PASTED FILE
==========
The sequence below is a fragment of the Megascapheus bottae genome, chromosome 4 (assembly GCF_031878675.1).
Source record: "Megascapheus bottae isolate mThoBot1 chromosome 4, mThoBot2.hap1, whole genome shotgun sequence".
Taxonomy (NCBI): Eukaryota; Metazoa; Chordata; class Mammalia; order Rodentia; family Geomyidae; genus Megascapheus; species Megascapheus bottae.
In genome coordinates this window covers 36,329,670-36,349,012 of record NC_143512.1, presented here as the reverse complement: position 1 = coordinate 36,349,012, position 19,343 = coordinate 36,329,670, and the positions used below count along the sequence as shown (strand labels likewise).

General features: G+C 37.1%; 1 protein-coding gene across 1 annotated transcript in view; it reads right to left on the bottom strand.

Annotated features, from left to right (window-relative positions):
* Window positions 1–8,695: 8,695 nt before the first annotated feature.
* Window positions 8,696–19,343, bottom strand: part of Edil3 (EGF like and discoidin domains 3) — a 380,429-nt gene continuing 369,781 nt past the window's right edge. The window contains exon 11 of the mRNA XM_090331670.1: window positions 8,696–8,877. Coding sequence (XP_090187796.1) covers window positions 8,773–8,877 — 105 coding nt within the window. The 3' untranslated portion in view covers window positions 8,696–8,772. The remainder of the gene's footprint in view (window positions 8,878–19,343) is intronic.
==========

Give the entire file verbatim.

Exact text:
The sequence below is a fragment of the Megascapheus bottae genome, chromosome 4 (assembly GCF_031878675.1).
Source record: "Megascapheus bottae isolate mThoBot1 chromosome 4, mThoBot2.hap1, whole genome shotgun sequence".
Taxonomy (NCBI): Eukaryota; Metazoa; Chordata; class Mammalia; order Rodentia; family Geomyidae; genus Megascapheus; species Megascapheus bottae.
In genome coordinates this window covers 36,329,670-36,349,012 of record NC_143512.1, presented here as the reverse complement: position 1 = coordinate 36,349,012, position 19,343 = coordinate 36,329,670, and the positions used below count along the sequence as shown (strand labels likewise).

General features: G+C 37.1%; 1 protein-coding gene across 1 annotated transcript in view; it reads right to left on the bottom strand.

Annotated features, from left to right (window-relative positions):
* Window positions 1–8,695: 8,695 nt before the first annotated feature.
* Window positions 8,696–19,343, bottom strand: part of Edil3 (EGF like and discoidin domains 3) — a 380,429-nt gene continuing 369,781 nt past the window's right edge. The window contains exon 11 of the mRNA XM_090331670.1: window positions 8,696–8,877. Coding sequence (XP_090187796.1) covers window positions 8,773–8,877 — 105 coding nt within the window. The 3' untranslated portion in view covers window positions 8,696–8,772. The remainder of the gene's footprint in view (window positions 8,878–19,343) is intronic.